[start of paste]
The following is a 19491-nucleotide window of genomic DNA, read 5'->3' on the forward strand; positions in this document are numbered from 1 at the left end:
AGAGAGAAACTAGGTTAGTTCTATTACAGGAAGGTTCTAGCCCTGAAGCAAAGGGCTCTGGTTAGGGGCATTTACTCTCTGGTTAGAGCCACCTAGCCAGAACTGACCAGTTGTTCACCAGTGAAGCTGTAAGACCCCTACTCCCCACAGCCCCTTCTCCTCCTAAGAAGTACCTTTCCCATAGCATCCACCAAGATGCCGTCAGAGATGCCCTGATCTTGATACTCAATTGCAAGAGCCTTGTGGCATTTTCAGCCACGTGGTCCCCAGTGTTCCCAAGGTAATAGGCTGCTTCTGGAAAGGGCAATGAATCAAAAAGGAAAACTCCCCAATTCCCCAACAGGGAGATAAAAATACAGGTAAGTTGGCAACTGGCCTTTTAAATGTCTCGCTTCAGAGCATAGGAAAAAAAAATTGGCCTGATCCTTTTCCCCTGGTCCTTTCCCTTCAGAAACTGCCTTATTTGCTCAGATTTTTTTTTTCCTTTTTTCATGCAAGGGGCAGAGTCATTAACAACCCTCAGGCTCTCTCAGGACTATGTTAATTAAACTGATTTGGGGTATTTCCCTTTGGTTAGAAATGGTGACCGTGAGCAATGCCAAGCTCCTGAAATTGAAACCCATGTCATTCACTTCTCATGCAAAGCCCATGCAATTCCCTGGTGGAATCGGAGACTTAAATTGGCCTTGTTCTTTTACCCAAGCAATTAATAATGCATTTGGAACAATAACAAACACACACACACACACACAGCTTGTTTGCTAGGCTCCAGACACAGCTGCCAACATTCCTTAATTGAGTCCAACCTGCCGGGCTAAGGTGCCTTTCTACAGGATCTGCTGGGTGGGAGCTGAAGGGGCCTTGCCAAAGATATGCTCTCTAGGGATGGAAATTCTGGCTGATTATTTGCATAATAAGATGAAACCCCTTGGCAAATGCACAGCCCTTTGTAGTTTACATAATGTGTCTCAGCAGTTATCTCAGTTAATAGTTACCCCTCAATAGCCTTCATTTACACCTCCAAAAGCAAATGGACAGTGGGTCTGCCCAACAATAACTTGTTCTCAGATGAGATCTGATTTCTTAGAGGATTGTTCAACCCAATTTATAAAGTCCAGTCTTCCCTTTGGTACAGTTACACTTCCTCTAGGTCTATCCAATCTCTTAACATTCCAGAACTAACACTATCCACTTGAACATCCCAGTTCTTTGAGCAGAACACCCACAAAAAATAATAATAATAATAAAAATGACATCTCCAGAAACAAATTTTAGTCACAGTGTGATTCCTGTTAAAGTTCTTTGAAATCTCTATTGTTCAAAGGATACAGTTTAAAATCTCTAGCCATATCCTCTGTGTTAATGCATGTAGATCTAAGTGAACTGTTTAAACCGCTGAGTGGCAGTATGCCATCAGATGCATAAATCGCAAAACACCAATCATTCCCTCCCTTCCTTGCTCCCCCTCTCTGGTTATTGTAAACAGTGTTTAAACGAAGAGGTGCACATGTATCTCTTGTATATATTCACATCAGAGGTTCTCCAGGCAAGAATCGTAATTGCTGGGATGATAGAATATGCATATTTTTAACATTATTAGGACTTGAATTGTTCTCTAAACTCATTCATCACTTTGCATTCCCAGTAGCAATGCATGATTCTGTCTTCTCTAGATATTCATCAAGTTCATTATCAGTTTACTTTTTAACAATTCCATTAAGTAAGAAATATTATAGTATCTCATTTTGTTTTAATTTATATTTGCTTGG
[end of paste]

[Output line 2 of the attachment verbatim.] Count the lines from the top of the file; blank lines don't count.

AGAGAGAAACTAGGTTAGTTCTATTACAGGAAGGTTCTAGCCCTGAAGCAAAGGGCTCTGGTTAGGGGCATTTACTCTCTGGTTAGAGCCACCTAGCCAGAACTGACCAGTTGTTCACCAGTGAAGCTGTAAGACCCCTACTCCCCACAGCCCCTTCTCCTCCTAAGAAGTACCTTTCCCATAGCATCCACCAAGATGCCGTCAGAGATGCCCTGATCTTGATACTCAATTGCAAGAGCCTTGTGGCATTTTCAGCCACGTGGTCCCCAGTGTTCCCAAGGTAATAGGCTGCTTCTGGAAAGGGCAATGAATCAAAAAGGAAAACTCCCCAATTCCCCAACAGGGAGATAAAAATACAGGTAAGTTGGCAACTGGCCTTTTAAATGTCTCGCTTCAGAGCATAGGAAAAAAAAATTGGCCTGATCCTTTTCCCCTGGTCCTTTCCCTTCAGAAACTGCCTTATTTGCTCAGATTTTTTTTTTCCTTTTTTCATGCAAGGGGCAGAGTCATTAACAACCCTCAGGCTCTCTCAGGACTATGTTAATTAAACTGATTTGGGGTATTTCCCTTTGGTTAGAAATGGTGACCGTGAGCAATGCCAAGCTCCTGAAATTGAAACCCATGTCATTCACTTCTCATGCAAAGCCCATGCAATTCCCTGGTGGAATCGGAGACTTAAATTGGCCTTGTTCTTTTACCCAAGCAATTAATAATGCATTTGGAACAATAACAAACACACACACACACACACAGCTTGTTTGCTAGGCTCCAGACACAGCTGCCAACATTCCTTAATTGAGTCCAACCTGCCGGGCTAAGGTGCCTTTCTACAGGATCTGCTGGGTGGGAGCTGAAGGGGCCTTGCCAAAGATATGCTCTCTAGGGATGGAAATTCTGGCTGATTATTTGCATAATAAGATGAAACCCCTTGGCAAATGCACAGCCCTTTGTAGTTTACATAATGTGTCTCAGCAGTTATCTCAGTTAATAGTTACCCCTCAATAGCCTTCATTTACACCTCCAAAAGCAAATGGACAGTGGGTCTGCCCAACAATAACTTGTTCTCAGATGAGATCTGATTTCTTAGAGGATTGTTCAACCCAATTTATAAAGTCCAGTCTTCCCTTTGGTACAGTTACACTTCCTCTAGGTCTATCCAATCTCTTAACATTCCAGAACTAACACTATCCACTTGAACATCCCAGTTCTTTGAGCAGAACACCCACAAAAAATAATAATAATAATAAAAATGACATCTCCAGAAACAAATTTTAGTCACAGTGTGATTCCTGTTAAAGTTCTTTGAAATCTCTATTGTTCAAAGGATACAGTTTAAAATCTCTAGCCATATCCTCTGTGTTAATGCATGTAGATCTAAGTGAACTGTTTAAACCGCTGAGTGGCAGTATGCCATCAGATGCATAAATCGCAAAACACCAATCATTCCCTCCCTTCCTTGCTCCCCCTCTCTGGTTATTGTAAACAGTGTTTAAACGAAGAGGTGCACATGTATCTCTTGTATATATTCACATCAGAGGTTCTCCAGGCAAGAATCGTAATTGCTGGGATGATAGAATATGCATATTTTTAACATTATTAGGACTTGAATTGTTCTCTAAACTCATTCATCACTTTGCATTCCCAGTAGCAATGCATGATTCTGTCTTCTCTAGATATTCATCAAGTTCATTATCAGTTTACTTTTTAACAATTCCATTAAGTAAGAAATATTATAGTATCTCATTTTGTTTTAATTTATATTTGCTTGG